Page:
Table of Contents Table of Contents
Previous Page  22 / 60 Next Page
Show Menu
Previous Page 22 / 60 Next Page
Page Background


NCCN Guidelines for Patients



Waldenström’s Macroglobulinemia, Version 1.2017


Testing for WM

Test results

Your doctor may order a coagulation test. This would

be done if you have unusual bruising or bleeding.

The results of all your tests will help plan your next

steps of cancer care.

More tests for WM include:


test for how IgM responds to certain

red blood cell antigens at colder temperatures. This

can cause red cell breakdown and anemia. This IgM

gathers in places that get colder on your body (ears,

nose, fingers, or toes) and blocks the blood vessels.

Cold agglutinins-

test for cold agglutinins, which

are antibodies that destroy red blood cells at colder

temperatures. These antibodies can cause the cells

to block the blood vessels just like cryoglobulins.


test of the blood to see how well your

blood is clotting and how long it takes to clot. Blood

clots stop your bleeding. This test can also be done

before surgery. For those with a bleeding disorder

called VWD (






isease), testing is only

done if bleeding or bruising is present.

Hepatitis B or C (disease of the liver)-

test of your

blood for this virus. Rituximab can activate hepatitis

B. Rituximab is a common drug for WM. People with

cryoglobulinemia may have hepatitis C.

Neurology (brain) exam -

visit with a specialist to

check for nerve damage.

Anti-MAG (m







antibody -

test for antibodies that can affect your


Electromyelogram -

measures the electrical way

your muscles work.

Amyloid -

test the bone marrow for this abnormal

protein. It can build up and cause damage to

your nerves (peripheral neuropathy) and organs


Retinal exam -

exam of the back of your eye to check

for any changes or bleeding from hyperviscosity.

Test results

The results from your blood tests, imaging studies,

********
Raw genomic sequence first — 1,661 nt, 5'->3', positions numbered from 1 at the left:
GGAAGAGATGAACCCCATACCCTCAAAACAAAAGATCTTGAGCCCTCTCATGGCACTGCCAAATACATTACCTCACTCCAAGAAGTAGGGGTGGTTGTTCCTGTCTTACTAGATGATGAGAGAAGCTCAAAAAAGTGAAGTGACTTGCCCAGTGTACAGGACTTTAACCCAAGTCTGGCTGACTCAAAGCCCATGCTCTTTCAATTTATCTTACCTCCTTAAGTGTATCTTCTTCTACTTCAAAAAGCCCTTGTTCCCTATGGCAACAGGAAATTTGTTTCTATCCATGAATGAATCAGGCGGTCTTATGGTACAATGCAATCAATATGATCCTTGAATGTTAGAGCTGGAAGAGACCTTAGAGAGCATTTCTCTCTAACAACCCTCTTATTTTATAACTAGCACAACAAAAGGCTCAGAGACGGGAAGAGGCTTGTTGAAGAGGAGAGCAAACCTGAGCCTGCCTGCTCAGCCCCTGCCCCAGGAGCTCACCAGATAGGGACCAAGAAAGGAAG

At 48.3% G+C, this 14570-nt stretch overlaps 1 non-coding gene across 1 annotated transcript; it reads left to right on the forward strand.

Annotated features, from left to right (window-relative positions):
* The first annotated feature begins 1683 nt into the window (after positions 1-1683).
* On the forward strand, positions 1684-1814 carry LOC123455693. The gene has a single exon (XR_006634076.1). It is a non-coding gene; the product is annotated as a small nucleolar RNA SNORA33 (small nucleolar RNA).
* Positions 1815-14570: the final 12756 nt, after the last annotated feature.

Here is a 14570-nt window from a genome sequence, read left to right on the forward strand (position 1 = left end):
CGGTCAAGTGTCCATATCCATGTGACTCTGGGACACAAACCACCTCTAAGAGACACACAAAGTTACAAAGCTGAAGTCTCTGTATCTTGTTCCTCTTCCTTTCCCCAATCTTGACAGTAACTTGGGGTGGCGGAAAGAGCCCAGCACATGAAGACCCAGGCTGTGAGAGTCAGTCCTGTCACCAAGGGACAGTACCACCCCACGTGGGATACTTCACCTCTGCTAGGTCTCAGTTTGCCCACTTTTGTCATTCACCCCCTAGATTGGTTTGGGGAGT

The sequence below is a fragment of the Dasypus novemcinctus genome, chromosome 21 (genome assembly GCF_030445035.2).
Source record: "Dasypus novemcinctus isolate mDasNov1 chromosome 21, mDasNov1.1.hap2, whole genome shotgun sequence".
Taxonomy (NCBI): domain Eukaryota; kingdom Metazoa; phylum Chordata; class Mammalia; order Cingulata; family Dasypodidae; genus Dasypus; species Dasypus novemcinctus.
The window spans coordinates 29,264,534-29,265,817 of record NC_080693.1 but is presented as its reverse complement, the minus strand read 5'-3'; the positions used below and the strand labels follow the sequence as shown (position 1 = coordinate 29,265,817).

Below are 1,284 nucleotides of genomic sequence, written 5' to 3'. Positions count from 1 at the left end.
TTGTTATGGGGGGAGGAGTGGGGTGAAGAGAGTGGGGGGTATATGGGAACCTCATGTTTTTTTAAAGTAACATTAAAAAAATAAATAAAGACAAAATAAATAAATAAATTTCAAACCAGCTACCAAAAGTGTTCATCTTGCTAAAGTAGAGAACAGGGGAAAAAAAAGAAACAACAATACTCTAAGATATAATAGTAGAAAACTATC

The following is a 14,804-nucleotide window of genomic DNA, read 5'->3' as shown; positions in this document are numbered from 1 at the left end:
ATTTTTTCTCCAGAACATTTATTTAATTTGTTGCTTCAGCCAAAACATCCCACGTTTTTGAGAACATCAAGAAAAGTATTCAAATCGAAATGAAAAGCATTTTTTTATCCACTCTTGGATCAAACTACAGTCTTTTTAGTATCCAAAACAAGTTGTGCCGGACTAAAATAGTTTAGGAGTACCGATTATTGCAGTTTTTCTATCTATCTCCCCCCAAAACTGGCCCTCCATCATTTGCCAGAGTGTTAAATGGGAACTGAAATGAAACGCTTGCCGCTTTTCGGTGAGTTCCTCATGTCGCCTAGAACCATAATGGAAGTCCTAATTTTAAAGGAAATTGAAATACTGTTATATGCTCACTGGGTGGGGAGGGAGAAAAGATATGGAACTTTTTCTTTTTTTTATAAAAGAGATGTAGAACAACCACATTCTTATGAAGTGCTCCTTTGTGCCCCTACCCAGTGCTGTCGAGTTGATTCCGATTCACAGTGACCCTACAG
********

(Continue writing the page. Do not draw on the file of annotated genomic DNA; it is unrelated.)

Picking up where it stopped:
and biopsy will determine whether you get treatment

or not. The tests can happen while you are being

watched for symptoms or signs of WM. They can

continue during treatment and after treatment is over.

Blood tests may be done often, where imaging tests

will be done at certain time points decided by your

doctors. Doctors can use NCCN treatment guidelines

to make a care plan. This plan is then based on

recommendations from science and the experience

of NCCN experts.

Prognostic factors

A prognostic factor is something that affects or helps

predict the likely outcome of a disease. A doctor

considers your personal traits like age, test results,

and extent of cancer when talking about survival

(your prognosis).

Treatment factors

Your age, overall health, including other medical

conditions, and symptoms play a part in whether

or not you get treatment for WM. Your doctor can

decide when and which kind you get. This is based

on your medical needs and test results. For people

with WM, treatment is given to control disease and

limit harm to your organs. If you are not having

symptoms, you may not be treated right away.

Treatment will not be started for you based on the

level of IgM measured in your blood. IgM can go up

or down for different reasons. Even the treatment

itself can make the level go up or down. As long as

you have no symptoms, you may wait to be treated.

Your doctor will watch you closely to see if the cancer

is growing. This is known as observation. You will

both decide when and if you should start treatment.